Property owners across the Valley have taken an interest in historic buildings, some turning them into residential properties.
Joannah McGregor, a member of Preservation Mifflinburg Inc. and Buggy Museum Association in Mifflinburg, is the owner of 401 Market St., Mifflinburg. This property is home to several historic buildings, one originally on the property and two that were moved.
“It’s important to preserve our history,” said McGregor. “There needs to be an appreciation for it.”
Christopher Eilert was the original owner of the lot. As the owner of a distillery, he was granted permission in 1815 to build a pipeline from the spring in the area that is now Woodlawn Cemetery to the property on Market Street, said McGregor.
Henry Gast was the second owner in the 1840s. He built the Greek-Roman-Georgian-style brick house and the spring house in 1845. In 1900, the Reish family added the Carriage House, said McGregor.
In 1928, McGregor’s parents Dr. John and Marie Purnell bought the property and opened the medical practice in the house. It’s been in McGregor’s family ever since.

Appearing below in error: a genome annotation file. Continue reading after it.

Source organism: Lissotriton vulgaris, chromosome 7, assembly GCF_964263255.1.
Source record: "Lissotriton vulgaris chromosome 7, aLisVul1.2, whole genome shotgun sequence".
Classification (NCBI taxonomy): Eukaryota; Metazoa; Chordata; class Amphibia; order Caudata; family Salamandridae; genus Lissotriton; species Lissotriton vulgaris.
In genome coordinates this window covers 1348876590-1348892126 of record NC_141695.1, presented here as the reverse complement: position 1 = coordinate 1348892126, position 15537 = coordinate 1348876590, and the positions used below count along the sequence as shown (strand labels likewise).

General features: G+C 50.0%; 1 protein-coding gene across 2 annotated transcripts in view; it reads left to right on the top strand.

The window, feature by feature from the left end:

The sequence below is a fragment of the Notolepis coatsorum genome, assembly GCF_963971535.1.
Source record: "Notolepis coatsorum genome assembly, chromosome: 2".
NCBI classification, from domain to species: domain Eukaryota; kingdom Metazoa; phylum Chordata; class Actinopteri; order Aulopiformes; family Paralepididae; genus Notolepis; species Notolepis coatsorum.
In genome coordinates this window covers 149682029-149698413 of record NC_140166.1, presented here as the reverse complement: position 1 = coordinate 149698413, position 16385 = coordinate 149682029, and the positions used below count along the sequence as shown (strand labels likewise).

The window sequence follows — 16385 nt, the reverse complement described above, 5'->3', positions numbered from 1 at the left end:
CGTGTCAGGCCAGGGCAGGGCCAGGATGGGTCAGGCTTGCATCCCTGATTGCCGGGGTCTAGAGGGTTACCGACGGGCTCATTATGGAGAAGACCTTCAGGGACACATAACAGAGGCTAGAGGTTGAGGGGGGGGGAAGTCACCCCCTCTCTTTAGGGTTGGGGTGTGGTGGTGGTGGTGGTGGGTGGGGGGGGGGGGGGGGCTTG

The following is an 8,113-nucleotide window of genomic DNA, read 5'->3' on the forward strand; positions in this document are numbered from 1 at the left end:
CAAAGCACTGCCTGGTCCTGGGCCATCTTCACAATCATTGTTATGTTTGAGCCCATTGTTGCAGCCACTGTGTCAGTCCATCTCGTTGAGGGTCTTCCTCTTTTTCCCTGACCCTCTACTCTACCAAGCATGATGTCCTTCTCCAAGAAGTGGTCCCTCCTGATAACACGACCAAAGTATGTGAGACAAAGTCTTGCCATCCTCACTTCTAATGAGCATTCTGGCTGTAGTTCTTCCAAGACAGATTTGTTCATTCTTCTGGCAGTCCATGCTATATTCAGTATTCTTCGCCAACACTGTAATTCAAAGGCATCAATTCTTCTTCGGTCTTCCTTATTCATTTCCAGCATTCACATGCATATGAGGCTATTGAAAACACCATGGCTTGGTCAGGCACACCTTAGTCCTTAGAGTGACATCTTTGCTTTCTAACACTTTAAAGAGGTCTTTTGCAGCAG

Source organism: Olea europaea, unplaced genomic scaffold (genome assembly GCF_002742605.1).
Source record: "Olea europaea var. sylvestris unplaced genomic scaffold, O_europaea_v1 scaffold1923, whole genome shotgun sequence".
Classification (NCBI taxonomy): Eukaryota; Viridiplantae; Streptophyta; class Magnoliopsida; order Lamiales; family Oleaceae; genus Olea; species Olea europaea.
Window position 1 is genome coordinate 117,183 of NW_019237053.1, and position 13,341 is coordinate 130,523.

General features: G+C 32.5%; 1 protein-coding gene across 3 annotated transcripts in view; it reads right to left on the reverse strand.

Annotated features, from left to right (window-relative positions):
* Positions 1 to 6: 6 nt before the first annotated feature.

“My mother was a preservationist, a lover of history,” said McGregor.
Mifflinburg’s one and only pre-Civil War jail located on the Mifflinburg Buggy Museum Visitor’s Center property at 598 Green St., Mifflinburg, and one of Mifflimburg’s oldest earliest frame houses at 422 Market St., built in 1808, were both set to be torn down in the 1950s. Marie Purnell arranged for the two buildings to be relocated to the Market Street property where they still are today, McGregor said.
The jail is used for storage and the frame home is used as residential, said McGregor.
The daughter followed in her mother’s footprints. An early 1800s log house at 308 Market St. was going to be torn down in 2002, but McGregor led the charge of invested citizens to save the structure with help from the Degenstein Foundation and private funding, she said.
The house, now known as the Little Log House, was preserved and repaired and was dedicated in 2018. It is now maintained by Preservation Mifflinburg, the nonprofit that runs the Gutelius House Museum at 432 Green St.
Investing in old buildings
Kathy Kron, of Lewisburg, spent dozens of years buying saving and repurposing older and historic buildings in Union County. Her preservation efforts and repurposing into rentals include a flat log house built in the 1700s, a one-room brick schoolhouse built in 1893, a Grange Hall built in 1896 and a wooden church built in 1900. She recently acquired the former Moose Lodge in Mifflinburg and plans to renovate that into an event space.
The Grange Hall, located at 1176 Johnson Mill Road, Lewisburg, and the log house, located at 1162 Johnson Mill Road, Lewisburg, happen to be next to each other. The Grange, which she purchased in 2012, was a club for Grange Camp 320, similar to the Masons, and has secret staircases and …….